Article on geothermal use in thermal power plants
Pennergy proposes the use of geothermal assisted power generation (GAPG) to increase the efficiency of traditional coal fired thermal plants.
PennEnergy has recently posted a very interesting article covering the use of geothermal assisted power generation (GAPG) to increase the efficiency of traditional thermal plants.
The article defines GAPG as the usage of “hot geothermal fluid to heat the boiler feedwater at a thermal power plant. The steam that would otherwise be taken from the turbines to heat the feedwater is allowed to run through the turbines, thereby generating extra power and increasing plant efficiency”
PennEnergy goes further stating “Not only would this technology increase the efficiency of existing thermal power plants, most of which are coal fired, it would also assist the development of the immature technology of utilizing unconventional geothermal resources. As coal-fired power plants rarely exist near conventional (hydrothermal, volcanogenic) geothermal resources, some have drawn the incorrect conclusion that GAPG is of little value or can only be applied in rare cases. However, the development of unconventional (nonhydrothermal, nonvolcanogenic) geothermal resources offers the potential for geothermal energy to be exploited over a much larger geographic range.”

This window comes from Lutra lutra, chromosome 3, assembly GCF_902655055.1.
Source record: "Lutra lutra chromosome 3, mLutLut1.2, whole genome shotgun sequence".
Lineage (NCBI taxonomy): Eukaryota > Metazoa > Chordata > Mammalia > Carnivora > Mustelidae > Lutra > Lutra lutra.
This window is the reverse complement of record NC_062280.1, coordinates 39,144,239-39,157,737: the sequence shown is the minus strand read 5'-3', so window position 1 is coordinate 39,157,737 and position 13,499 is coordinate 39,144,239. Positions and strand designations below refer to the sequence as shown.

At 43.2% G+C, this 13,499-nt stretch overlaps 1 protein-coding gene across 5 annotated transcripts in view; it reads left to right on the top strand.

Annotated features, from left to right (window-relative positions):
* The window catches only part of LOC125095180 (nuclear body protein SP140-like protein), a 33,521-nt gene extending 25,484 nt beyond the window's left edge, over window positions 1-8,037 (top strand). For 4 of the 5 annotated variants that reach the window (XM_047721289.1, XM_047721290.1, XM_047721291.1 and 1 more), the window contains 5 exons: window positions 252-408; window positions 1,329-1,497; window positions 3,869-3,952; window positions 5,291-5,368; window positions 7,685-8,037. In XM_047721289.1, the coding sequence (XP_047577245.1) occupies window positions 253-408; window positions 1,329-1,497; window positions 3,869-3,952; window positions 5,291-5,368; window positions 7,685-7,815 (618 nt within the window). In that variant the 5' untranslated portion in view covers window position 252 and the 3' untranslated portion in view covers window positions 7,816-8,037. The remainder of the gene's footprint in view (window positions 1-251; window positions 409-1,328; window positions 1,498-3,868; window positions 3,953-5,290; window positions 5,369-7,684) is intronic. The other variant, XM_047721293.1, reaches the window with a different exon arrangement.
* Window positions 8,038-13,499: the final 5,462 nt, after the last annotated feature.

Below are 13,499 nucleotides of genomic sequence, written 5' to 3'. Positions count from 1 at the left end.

The article is worth a read since it provides insight into a rather novel idea. To read the full article, please follow the link below.